Treatment | Wk 1 | Wk2 | Wk3 | Wk4 | Wk5 | Wk6 | Wk7 | Wk8 | Wk9 | Wk10 |
T1 | 0.00b | 0.00b | 0.00b | 0.00b | 0.00b | 0.00b | 0.00b | 0.00b | 0.00b | 0.00b |
T2 | 2.51a | 3.60a | 4.66a | 5.67a | 6.97a | 8.18a | 9.83a | 10.73a | 11.63a | 14.13a |
T3 | 2.71a | 3.57a | 4.22a | 4.63a | 6.03a | 7.43a | 8.80a | 10.07a | 10.83a | 12.63a |
For plant height at wk1, T_{2} had the shortest height while T_{2 }had the tallest height at wk2 T_{2} had the tallest height while T_{3} had the shortest height at wk3 T_{2} had the tallest height while T_{3} had the shortest height at wk4 T_{2} had the tallest height while T_{3} had the shortest height at wk5 T_{2} had the tallest height while T_{3} had the shortest height at wk6 T_{2} had the tallest height while T_{3} had the shortest height, at wk7 T_{2} had the tallest height while T_{3} had the shortest height at wk8 T_{2} had the tallest height while T_{3} had the shortest height at wk9 T_{2} had the tallest height while T_{3} had the shortest height at wk10 T_{2} had the tallest height while T_{3} had the shortest height. The least significant different (LSD) procedure shows that there were no significant different among treatments.
Treatment | Wk 1 | Wk2 | Wk3 | Wk4 | Wk5 | Wk6 | Wk7 | Wk8 | Wk9 | Wk10 |
T1 | 0.00b | 0.00b | 0.00b | 0.00b | 0.00b | 0.00b | 0.00b | 0.00b | 0.00b | 0.00b |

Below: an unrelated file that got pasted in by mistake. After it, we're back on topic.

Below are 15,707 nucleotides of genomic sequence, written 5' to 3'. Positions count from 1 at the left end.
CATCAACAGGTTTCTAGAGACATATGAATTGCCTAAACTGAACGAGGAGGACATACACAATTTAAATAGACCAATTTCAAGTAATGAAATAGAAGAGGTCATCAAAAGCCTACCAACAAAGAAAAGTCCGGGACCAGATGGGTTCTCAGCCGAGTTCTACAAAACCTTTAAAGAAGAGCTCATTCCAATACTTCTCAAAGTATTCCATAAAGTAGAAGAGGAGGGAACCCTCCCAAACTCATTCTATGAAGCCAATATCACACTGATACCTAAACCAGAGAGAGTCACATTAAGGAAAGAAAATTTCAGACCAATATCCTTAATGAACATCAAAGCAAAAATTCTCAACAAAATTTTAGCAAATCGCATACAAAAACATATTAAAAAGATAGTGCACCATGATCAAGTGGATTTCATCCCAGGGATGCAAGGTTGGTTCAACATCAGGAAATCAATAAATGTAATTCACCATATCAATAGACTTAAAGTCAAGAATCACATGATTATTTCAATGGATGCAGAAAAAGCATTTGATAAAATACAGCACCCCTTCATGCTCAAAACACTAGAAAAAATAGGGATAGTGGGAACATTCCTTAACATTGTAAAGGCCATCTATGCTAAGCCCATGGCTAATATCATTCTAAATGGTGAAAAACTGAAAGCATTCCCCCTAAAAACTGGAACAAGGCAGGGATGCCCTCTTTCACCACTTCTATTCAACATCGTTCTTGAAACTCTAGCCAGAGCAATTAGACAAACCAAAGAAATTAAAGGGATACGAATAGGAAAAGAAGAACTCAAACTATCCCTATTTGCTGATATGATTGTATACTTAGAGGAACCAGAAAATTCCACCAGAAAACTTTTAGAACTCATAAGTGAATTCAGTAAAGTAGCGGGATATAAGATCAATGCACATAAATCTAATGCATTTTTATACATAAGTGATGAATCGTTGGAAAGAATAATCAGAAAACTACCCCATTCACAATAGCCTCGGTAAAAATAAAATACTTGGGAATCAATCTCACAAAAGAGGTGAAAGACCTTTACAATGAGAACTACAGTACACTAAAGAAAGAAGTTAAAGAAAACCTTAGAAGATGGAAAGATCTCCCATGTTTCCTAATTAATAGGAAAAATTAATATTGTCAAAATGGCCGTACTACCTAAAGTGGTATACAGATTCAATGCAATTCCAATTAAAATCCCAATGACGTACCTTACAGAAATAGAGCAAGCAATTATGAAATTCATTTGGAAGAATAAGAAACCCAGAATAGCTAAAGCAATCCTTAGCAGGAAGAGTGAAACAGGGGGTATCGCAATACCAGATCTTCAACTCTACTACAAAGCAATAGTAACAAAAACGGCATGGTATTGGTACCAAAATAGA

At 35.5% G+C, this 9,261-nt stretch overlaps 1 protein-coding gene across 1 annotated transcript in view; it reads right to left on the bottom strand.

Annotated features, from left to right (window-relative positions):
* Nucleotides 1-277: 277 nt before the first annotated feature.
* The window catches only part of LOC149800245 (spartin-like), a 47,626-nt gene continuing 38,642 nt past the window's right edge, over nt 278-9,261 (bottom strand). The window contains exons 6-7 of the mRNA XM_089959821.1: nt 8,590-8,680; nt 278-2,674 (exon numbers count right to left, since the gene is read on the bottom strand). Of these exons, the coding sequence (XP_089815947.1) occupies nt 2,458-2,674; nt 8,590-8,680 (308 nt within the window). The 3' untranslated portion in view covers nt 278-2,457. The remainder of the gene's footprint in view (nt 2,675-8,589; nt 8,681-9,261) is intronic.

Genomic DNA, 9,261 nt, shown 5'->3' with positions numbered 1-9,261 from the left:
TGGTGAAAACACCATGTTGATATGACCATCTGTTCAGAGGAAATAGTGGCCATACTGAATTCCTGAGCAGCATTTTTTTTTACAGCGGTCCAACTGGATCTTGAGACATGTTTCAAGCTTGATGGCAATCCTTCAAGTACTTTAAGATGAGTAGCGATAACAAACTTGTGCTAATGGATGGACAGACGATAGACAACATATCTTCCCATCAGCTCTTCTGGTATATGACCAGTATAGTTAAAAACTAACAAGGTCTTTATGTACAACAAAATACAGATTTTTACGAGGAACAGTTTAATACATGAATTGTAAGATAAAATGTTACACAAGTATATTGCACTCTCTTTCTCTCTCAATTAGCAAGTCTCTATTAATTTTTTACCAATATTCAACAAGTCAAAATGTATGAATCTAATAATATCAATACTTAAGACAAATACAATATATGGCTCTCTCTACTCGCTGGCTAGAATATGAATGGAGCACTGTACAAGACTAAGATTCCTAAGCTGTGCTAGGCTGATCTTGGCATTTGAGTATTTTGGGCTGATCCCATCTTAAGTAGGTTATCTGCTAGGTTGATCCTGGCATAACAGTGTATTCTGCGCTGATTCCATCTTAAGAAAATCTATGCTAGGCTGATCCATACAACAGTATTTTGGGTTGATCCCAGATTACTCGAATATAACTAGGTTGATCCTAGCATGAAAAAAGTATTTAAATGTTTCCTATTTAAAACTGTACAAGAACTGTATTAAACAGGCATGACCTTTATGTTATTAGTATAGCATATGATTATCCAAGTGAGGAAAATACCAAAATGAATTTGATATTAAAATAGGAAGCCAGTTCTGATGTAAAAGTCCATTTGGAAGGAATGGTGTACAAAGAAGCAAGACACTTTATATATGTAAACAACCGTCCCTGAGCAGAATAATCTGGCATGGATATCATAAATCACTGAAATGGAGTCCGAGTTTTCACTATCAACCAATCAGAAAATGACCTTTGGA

T2 | 0.00b | 0.00b | 1.30a | 1.77a | 2.10a | 2.17a | 2.23a | 2.10a | 2.03a | 2.10a |
T3 | 0.00b | 0.00b | 1.53a | 1.60a | 1.67a | 1.73a | 1.90a | 2.03a | 2.10a | 1.97a |
There were no internode lengths at wk1 and wk2, at wk3 T2 had the shortest internode length while T_{3} had the longest internode length at wk4 T_{2} had the longest internode length while T_{3} had the shortest internode length at wk5 T_{2} had the longest internode length while T_{3} had the shortest internode length at wk6 T_{2} had the longest internode length while T_{3} had the shortest internode length at wk7 T_{2} had the longest internode length while T_{3} had the shortest internode length at wk8 T_{2} had the longest internode length while T_{3} had the shortest internode length at wk9 T_{2} had the shortest internode length while T_{3} had the longest internode length at wk10 T_{2} had the longest internode length while T_{3} had the shortest internode length. Although the least significant different (LSD) procedure shows that the test was not significantly different.
Interaction Effect of Treatment by weeks on plant
Number of seed that germinated
The result on number of seeds that germinated shows that seed treated with T_{3} (98.4^{0}C) performed best with highest number of seed that germinated followed by seed treated with T_{2} (25^{0}C) T_{1} which is the control is not treated did not germinate as the week increases. The result on the number of seed that germinated justified that Terminalia ivorensis seed have to be treated before planting (Lamb and Ntima, 1971).